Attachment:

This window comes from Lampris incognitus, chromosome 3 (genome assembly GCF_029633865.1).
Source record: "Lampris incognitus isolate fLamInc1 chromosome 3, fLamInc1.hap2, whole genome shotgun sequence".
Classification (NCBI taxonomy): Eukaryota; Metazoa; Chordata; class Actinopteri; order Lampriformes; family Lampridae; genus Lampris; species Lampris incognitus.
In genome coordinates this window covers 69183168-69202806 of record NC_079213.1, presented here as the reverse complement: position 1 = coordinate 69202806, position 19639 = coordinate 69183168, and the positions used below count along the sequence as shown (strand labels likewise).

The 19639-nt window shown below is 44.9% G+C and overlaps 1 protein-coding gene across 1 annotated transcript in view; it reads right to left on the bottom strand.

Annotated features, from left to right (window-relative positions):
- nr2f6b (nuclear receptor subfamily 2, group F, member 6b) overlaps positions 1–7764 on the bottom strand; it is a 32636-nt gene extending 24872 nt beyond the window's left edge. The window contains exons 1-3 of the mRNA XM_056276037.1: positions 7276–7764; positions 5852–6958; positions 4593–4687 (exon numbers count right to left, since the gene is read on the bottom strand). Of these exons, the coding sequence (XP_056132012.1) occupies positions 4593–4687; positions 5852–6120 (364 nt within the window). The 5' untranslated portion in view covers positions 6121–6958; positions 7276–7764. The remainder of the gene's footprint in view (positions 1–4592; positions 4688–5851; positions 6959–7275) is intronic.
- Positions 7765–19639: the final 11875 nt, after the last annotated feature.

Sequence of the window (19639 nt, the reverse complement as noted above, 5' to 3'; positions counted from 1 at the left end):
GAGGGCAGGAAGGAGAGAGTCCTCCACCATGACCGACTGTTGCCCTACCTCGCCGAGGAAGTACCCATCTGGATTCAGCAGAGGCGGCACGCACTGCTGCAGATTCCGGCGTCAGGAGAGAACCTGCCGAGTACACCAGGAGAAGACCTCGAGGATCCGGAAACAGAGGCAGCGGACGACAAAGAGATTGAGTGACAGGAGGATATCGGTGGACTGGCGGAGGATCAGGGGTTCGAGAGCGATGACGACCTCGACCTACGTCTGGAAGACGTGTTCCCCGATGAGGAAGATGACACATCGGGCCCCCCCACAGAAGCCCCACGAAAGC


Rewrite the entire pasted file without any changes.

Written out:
This window comes from Lampris incognitus, chromosome 3 (genome assembly GCF_029633865.1).
Source record: "Lampris incognitus isolate fLamInc1 chromosome 3, fLamInc1.hap2, whole genome shotgun sequence".
Classification (NCBI taxonomy): Eukaryota; Metazoa; Chordata; class Actinopteri; order Lampriformes; family Lampridae; genus Lampris; species Lampris incognitus.
In genome coordinates this window covers 69183168-69202806 of record NC_079213.1, presented here as the reverse complement: position 1 = coordinate 69202806, position 19639 = coordinate 69183168, and the positions used below count along the sequence as shown (strand labels likewise).

The 19639-nt window shown below is 44.9% G+C and overlaps 1 protein-coding gene across 1 annotated transcript in view; it reads right to left on the bottom strand.

Annotated features, from left to right (window-relative positions):
- nr2f6b (nuclear receptor subfamily 2, group F, member 6b) overlaps positions 1–7764 on the bottom strand; it is a 32636-nt gene extending 24872 nt beyond the window's left edge. The window contains exons 1-3 of the mRNA XM_056276037.1: positions 7276–7764; positions 5852–6958; positions 4593–4687 (exon numbers count right to left, since the gene is read on the bottom strand). Of these exons, the coding sequence (XP_056132012.1) occupies positions 4593–4687; positions 5852–6120 (364 nt within the window). The 5' untranslated portion in view covers positions 6121–6958; positions 7276–7764. The remainder of the gene's footprint in view (positions 1–4592; positions 4688–5851; positions 6959–7275) is intronic.
- Positions 7765–19639: the final 11875 nt, after the last annotated feature.

Sequence of the window (19639 nt, the reverse complement as noted above, 5' to 3'; positions counted from 1 at the left end):
GAGGGCAGGAAGGAGAGAGTCCTCCACCATGACCGACTGTTGCCCTACCTCGCCGAGGAAGTACCCATCTGGATTCAGCAGAGGCGGCACGCACTGCTGCAGATTCCGGCGTCAGGAGAGAACCTGCCGAGTACACCAGGAGAAGACCTCGAGGATCCGGAAACAGAGGCAGCGGACGACAAAGAGATTGAGTGACAGGAGGATATCGGTGGACTGGCGGAGGATCAGGGGTTCGAGAGCGATGACGACCTCGACCTACGTCTGGAAGACGTGTTCCCCGATGAGGAAGATGACACATCGGGCCCCCCCACAGAAGCCCCACGAAAGC